Nemesius of Emesa on Human Nature

During the Renaissance there were numerous print editions helping to inspire a new discourse of human dignity. David Lloyd Dusenbury offers the first monograph in English on Nemesius' treatise.

Nemesius of Emesa on Human Nature

Nemesius of Emesa's On Human Nature (De Natura Hominis) is the first Christian anthropology. Written in Greek, circa 390 CE, it was read in half a dozen languages—from Baghdad to Oxford—well into the early modern period. Nemesius' text circulated in two Latin versions in the centuries that saw the rise of European universities, shaping scholastic theories of human nature. During the Renaissance there were numerous print editions helping to inspire a new discourse of human dignity. David Lloyd Dusenbury offers the first monograph in English on Nemesius' treatise. In the interpretation offered here, the Syrian bishop seeks to define the human qua human. His early Christian anthropology is cosmopolitan. He writes, 'Things that are natural are the same for all.' In his pages, a host of texts and discourses—biblical and medical, legal and philosophical—are made to converge upon a decisive tenet of Christian late antiquity: humans' natural freedom. For Nemesius, reason and choice are a divine double-strand of powers. Since he believes that both are a natural human inheritance, he concludes that much is 'in our power'. Nemesius defines humans as the only living beings who are at once ruler (intellect) and ruled (body). Because of this, the human is a 'little world', binding the rationality of angels to the flux of elements, the tranquillity of plants, and the impulsiveness of animals. This compelling study traces Nemesius' reasoning through the whole of On Human Nature, as he seeks to give a long-influential image of humankind both philosophical and anatomical proof.

More Books:

Nemesius of Emesa on Human Nature
Language: en
Pages: 240
Authors: David Lloyd Dusenbury
Categories: Religion
Type: BOOK - Published: 2021-08-20 - Publisher: Oxford University Press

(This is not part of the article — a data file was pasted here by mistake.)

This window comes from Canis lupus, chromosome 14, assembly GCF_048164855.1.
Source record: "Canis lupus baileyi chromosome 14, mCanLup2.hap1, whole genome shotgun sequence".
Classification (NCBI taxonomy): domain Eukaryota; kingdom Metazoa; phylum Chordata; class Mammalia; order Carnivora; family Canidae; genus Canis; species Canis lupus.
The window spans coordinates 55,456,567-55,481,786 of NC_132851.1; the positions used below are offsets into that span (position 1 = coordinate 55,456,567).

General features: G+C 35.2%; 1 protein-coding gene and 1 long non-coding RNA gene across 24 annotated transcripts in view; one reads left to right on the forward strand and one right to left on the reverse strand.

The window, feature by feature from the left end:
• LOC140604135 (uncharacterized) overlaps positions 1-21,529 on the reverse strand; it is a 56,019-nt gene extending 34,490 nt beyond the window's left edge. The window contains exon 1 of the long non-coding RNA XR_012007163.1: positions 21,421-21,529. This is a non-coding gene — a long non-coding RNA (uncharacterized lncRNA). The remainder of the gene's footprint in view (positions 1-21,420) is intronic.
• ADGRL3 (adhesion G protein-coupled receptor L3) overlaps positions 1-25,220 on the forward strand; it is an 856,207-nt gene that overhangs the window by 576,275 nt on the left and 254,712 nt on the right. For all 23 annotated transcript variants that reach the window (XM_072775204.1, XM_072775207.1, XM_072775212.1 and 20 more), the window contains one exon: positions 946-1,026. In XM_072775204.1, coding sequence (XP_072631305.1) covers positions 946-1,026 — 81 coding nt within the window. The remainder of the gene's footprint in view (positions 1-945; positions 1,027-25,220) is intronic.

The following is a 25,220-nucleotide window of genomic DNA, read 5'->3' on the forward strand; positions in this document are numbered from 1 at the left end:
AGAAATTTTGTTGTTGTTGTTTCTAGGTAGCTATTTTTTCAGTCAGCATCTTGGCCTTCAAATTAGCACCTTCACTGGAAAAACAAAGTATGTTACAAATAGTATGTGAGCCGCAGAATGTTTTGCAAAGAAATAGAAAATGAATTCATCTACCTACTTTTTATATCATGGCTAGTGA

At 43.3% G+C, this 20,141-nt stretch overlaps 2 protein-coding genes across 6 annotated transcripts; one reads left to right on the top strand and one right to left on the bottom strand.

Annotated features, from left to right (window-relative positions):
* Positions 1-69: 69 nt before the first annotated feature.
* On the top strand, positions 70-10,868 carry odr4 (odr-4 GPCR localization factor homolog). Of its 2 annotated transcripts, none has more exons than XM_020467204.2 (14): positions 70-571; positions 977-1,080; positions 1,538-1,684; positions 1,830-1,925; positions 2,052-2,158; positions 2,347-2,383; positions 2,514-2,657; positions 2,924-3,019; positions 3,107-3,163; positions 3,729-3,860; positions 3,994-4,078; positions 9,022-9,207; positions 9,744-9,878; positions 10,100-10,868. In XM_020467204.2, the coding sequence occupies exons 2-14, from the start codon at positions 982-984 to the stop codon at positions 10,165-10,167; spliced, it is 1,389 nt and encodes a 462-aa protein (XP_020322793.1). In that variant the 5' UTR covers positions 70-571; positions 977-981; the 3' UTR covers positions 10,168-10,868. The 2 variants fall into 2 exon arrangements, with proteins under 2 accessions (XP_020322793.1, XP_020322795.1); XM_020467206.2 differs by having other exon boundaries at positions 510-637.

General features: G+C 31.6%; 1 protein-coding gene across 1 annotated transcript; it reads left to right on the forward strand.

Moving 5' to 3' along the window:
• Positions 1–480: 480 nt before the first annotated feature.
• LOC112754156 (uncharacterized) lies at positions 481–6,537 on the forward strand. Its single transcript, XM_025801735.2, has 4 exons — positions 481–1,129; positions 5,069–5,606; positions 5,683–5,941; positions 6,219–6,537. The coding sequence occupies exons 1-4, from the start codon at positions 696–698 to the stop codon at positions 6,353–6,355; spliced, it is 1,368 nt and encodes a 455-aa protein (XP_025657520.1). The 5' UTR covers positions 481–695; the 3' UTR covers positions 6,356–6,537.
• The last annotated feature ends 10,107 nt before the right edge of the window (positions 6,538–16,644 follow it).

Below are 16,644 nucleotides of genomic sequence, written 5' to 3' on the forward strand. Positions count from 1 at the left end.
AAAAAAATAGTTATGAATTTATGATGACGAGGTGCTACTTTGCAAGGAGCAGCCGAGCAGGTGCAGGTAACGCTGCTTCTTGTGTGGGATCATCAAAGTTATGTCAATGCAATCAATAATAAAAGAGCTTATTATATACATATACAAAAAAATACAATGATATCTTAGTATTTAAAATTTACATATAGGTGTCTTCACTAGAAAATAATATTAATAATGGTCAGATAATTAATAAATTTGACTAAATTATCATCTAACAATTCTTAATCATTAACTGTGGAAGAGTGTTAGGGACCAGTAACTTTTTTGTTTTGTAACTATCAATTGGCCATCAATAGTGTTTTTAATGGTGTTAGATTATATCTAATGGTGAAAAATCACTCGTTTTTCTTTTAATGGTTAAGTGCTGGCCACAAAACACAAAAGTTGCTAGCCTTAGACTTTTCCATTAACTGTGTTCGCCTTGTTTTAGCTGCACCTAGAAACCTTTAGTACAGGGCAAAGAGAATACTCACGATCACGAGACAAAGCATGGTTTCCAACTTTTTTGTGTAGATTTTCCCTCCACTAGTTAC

Nemesius of Emesa's On Human Nature (De Natura Hominis) is the first Christian anthropology. Written in Greek, circa 390 CE, it was read in half a dozen languages—from Baghdad to Oxford—well into the early modern period. Nemesius' text circulated in two Latin versions in the centuries that saw the rise
On the Nature of Man
Language: en
Pages: 273
Authors: Nemesius (Bp. of Emesa.)
Categories: History
Type: BOOK - Published: 2008 - Publisher: Translated Texts for Historian

On the Nature of Man is an invaluable text for historians of ancient thought, not only as a much contested source of evidence for earlier works now lost, but also as a vivid illustration of intellectual life in the late fourth century. Nemesius, its author, was a Christian bishop who
The New Adam
Language: en
Pages: 242
Authors: Ron Highfield
Categories: Religion
Type: BOOK - Published: 2021-04-23 - Publisher: Wipf and Stock Publishers

Have you ever found yourself repeating expressions such as “Jesus saves” or “Jesus died for our sins” without really understanding them? When popular speakers “explain” how Jesus’s death satisfied God’s wrath so you could be forgiven, do you ever think to yourself, “I don’t get it”? If so, you’re not
Animals as Religious Subjects
Language: en
Pages: 310
Authors: Celia Deane-Drummond, David L. Clough, Becky Artinian-Kaiser
Categories: Nature
Type: BOOK - Published: 2013-08-15 - Publisher: A&C Black

This book examines one of the most pressing cultural concerns that surfaced in the last decade - the question of the place and significance of the animal. This collection of essays represents the outcome of various conversations regarding the animal studies and shows multidisciplinarity at its very best, namely, a
Embodied Difference
Language: en
Pages: 268
Authors: Jamie A. Thomas, Christina Jackson
Categories: Social Science
Type: BOOK - Published: 2019-02-20 - Publisher: Rowman & Littlefield

Focusing on the body as a visual and discursive platform across public space, this book explores marginalization as a sociocultural practice and hegemonic schema. The chapters center upon physical contexts, discursive spaces, and philosophical arenas to deconstruct seemingly intrinsic connections between body and behavior, whiteness, and normativity.